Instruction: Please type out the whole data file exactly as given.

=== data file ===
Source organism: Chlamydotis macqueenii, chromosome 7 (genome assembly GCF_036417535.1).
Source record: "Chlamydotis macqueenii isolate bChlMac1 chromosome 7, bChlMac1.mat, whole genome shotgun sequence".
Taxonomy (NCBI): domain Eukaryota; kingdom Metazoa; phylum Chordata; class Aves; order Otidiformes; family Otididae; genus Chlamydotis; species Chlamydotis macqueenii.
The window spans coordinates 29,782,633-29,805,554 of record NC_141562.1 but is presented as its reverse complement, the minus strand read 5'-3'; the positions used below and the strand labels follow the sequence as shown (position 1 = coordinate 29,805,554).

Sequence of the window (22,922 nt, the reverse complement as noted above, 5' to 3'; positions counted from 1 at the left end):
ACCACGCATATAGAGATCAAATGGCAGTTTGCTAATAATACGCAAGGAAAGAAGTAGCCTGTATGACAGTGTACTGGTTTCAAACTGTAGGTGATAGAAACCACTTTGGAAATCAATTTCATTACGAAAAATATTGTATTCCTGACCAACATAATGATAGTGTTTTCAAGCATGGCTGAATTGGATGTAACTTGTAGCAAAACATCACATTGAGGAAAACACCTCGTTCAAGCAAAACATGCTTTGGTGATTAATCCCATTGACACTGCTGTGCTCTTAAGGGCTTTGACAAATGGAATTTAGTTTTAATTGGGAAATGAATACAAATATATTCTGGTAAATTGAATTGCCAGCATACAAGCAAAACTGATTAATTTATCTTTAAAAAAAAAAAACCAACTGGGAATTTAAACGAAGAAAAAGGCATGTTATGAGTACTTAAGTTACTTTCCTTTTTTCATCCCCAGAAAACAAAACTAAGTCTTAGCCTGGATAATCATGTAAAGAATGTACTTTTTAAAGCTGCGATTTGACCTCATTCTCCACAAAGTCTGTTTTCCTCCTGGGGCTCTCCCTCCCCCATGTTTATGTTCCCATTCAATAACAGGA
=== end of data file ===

Source organism: Chlamydotis macqueenii, chromosome 7 (genome assembly GCF_036417535.1).
Source record: "Chlamydotis macqueenii isolate bChlMac1 chromosome 7, bChlMac1.mat, whole genome shotgun sequence".
Taxonomy (NCBI): domain Eukaryota; kingdom Metazoa; phylum Chordata; class Aves; order Otidiformes; family Otididae; genus Chlamydotis; species Chlamydotis macqueenii.
The window spans coordinates 29,782,633-29,805,554 of record NC_141562.1 but is presented as its reverse complement, the minus strand read 5'-3'; the positions used below and the strand labels follow the sequence as shown (position 1 = coordinate 29,805,554).

Sequence of the window (22,922 nt, the reverse complement as noted above, 5' to 3'; positions counted from 1 at the left end):
ACCACGCATATAGAGATCAAATGGCAGTTTGCTAATAATACGCAAGGAAAGAAGTAGCCTGTATGACAGTGTACTGGTTTCAAACTGTAGGTGATAGAAACCACTTTGGAAATCAATTTCATTACGAAAAATATTGTATTCCTGACCAACATAATGATAGTGTTTTCAAGCATGGCTGAATTGGATGTAACTTGTAGCAAAACATCACATTGAGGAAAACACCTCGTTCAAGCAAAACATGCTTTGGTGATTAATCCCATTGACACTGCTGTGCTCTTAAGGGCTTTGACAAATGGAATTTAGTTTTAATTGGGAAATGAATACAAATATATTCTGGTAAATTGAATTGCCAGCATACAAGCAAAACTGATTAATTTATCTTTAAAAAAAAAAAACCAACTGGGAATTTAAACGAAGAAAAAGGCATGTTATGAGTACTTAAGTTACTTTCCTTTTTTCATCCCCAGAAAACAAAACTAAGTCTTAGCCTGGATAATCATGTAAAGAATGTACTTTTTAAAGCTGCGATTTGACCTCATTCTCCACAAAGTCTGTTTTCCTCCTGGGGCTCTCCCTCCCCCATGTTTATGTTCCCATTCAATAACAGGA